General Theism (Part 8): Closing Remarks

In conclusion, then, we’ve examined three arguments for God’s existence (Cosmological, Fine-Tuning, Moral) and two arguments against it (Evil, Divine Hiddenness). I’ve presented them with primary goals of brevity and clarity – there’s still plenty of arguing to be done. I’d encourage you to continue thinking not just about which premises are true and which are false, but also about how confident you are in them and why you’re as confident as you are.

So why does all this matter? Why put in the mental energy of continued investigation when you have homework and/or a job and/or a life? That depends. Up until now, we’ve just been thinking about how skeptical we should be about God in general – if deism is true, it doesn’t matter very much at all whether you believe it or not. But if Islam, Christianity, Hinduism, or any number of other religions are true, that will have major ramifications for how you ought to live and what you ought to believe. If you’re now convinced that God exists, or even that He plausibly may exist, look for Him! In our next series, we’ll examine the reasons for thinking that the God we’ve been talking about has revealed Himself in Jesus of Nazareth; if that’s true, it has the power to change your life just as it’s changed billions of others, including mine.


General Theism (Part 7): Divine Hiddenness

The other powerful objection to General Theism that we should examine is Divine Hiddenness – if your God wants me to believe in Him so badly, why doesn’t He try a little harder? (It should be noted that this objection isn’t maximally general since it assumes that God wants us to believe in Him – some forms of theism, like deism, aren’t committed to such a position. Nevertheless, since Divine Hiddenness is a problem for all evangelistic religions, it’s more general than an objection to, say, the reliability of the Bible.)

One common formulation of Divine Hiddenness is:
1. If God exists (and wants us to believe in Him), reasonable unbelief does not exist.
2. Reasonable unbelief exists.
3. Therefore God does not exist.

Why should we believe the premises of this argument? We accept 2 on the basis of atheistic testimony both past and present – when asked what he’d say if he died and found himself before God, atheist Bertrand Russell replied “Not enough evidence, God, not enough evidence!” Indeed, even as a Christian, I can attest to the fact that I once had reasonable unbelief (more on that later). Denying 2 as it stands would force us to either accuse atheists of deliberately lying or else argue that they’re not accurately perceiving their own reasons for affirming atheism. The former is uncalled for, extremely uncharitable, and implausible; the latter is more plausible (human psychology is quite complicated) and, ironically, what atheists sometimes say about theists who claim to have reasonable belief. But if we can avoid speculating about the psychology of our opponents, I’d prefer to – so let’s start by inspecting premise 1.

What justification can the atheist give for premise 1? Usually, the atheist takes it as obvious that if God wants us to believe in Him, He’ll give us all we need to do so. But there are a number of ways to challenge such an assertion. First, is it truly necessary that God give such evidence of Himself at all points in an individual’s life? Here, I appeal to my own story as an example. In high school I had rational doubts and objections concerning Christianity that caused me to reasonably disbelieve it; later, however, I was exposed to additional evidence that changed my mind and led to (what I think to be) reasonable belief. It’s entirely plausible to me that God allowed me to reasonably disbelieve for a time because it was better that way – indeed, my own experience of doubt is a major reason that I’m now so involved in Christian apologetics, and so this very post is an example of something which never would have existed had my temporary unbelief been prevented. To deal with such a rebuttal, the atheist will usually adjust their premise to the more modest:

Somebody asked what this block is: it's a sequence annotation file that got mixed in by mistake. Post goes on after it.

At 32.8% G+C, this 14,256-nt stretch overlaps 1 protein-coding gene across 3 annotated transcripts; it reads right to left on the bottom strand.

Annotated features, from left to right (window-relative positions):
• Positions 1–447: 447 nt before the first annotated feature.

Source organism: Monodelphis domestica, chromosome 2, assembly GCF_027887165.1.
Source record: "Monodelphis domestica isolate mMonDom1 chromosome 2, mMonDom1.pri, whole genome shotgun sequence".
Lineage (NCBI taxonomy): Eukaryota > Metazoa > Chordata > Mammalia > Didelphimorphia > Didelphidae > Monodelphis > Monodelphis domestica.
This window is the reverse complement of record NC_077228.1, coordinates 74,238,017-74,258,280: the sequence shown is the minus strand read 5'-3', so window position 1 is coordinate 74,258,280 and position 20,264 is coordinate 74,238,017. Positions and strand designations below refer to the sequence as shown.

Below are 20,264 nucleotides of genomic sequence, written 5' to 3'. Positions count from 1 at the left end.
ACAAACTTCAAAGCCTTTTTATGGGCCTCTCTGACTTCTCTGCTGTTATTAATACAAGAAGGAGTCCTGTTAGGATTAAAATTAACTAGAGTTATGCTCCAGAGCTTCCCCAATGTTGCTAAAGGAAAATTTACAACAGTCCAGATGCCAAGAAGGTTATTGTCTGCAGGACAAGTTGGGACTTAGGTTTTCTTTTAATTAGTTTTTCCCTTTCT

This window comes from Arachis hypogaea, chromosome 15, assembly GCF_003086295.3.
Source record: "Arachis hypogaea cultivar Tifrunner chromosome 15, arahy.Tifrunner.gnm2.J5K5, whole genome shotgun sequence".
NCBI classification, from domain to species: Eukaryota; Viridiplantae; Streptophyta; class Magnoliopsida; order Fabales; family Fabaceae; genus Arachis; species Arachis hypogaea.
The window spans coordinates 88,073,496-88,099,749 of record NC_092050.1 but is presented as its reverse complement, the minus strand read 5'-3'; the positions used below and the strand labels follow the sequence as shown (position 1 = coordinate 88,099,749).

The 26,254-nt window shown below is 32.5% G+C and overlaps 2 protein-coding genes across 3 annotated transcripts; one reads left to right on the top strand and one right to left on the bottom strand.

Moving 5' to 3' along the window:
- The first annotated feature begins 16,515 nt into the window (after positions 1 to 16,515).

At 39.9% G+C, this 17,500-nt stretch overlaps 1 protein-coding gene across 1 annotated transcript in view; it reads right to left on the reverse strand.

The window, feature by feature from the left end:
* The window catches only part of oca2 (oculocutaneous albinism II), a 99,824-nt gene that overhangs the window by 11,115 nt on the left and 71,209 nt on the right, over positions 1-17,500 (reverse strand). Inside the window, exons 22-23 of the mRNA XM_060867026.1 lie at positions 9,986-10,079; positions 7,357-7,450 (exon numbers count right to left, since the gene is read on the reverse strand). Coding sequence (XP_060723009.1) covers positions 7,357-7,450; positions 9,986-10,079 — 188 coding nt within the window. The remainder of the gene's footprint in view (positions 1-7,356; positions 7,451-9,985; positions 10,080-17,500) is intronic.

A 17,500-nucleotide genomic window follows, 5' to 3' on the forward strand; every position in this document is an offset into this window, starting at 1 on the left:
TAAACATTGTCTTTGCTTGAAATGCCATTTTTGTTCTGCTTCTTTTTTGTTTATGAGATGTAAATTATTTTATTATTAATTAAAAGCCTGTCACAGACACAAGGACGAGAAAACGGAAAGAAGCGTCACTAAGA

1*. If God exists, nobody will have reasonable unbelief for the entirety of their life.

But then, in order for their argument to remain valid, they must also adjust their second premise to

2*. People have reasonable unbelief for the entirety of their lives.

But 1* is still objectionable, at least in the Christian case. For the atheist’s starting assumption in this whole objection – that God wants us to believe in Him – is only conditionally true of the Christian God. The basic narrative of Christianity is that we’ve all broken God’s moral law; as a righteous judge, He cannot abide this and is thus relationally separated from us. But through Jesus’ death on the cross, we have an opportunity to be reconciled to God and be with Him forever. That story raises a host of other questions, but the important point for this discussion is that according to Christianity, God is interested in drawing people into loving relationships with Himself, not merely convincing them that He exists. This means that if someone would choose to reject a relationship with God even given more evidence of His existence, God has no obvious motivation to give them any more evidence than they already have. So the atheist must again modify his argument to: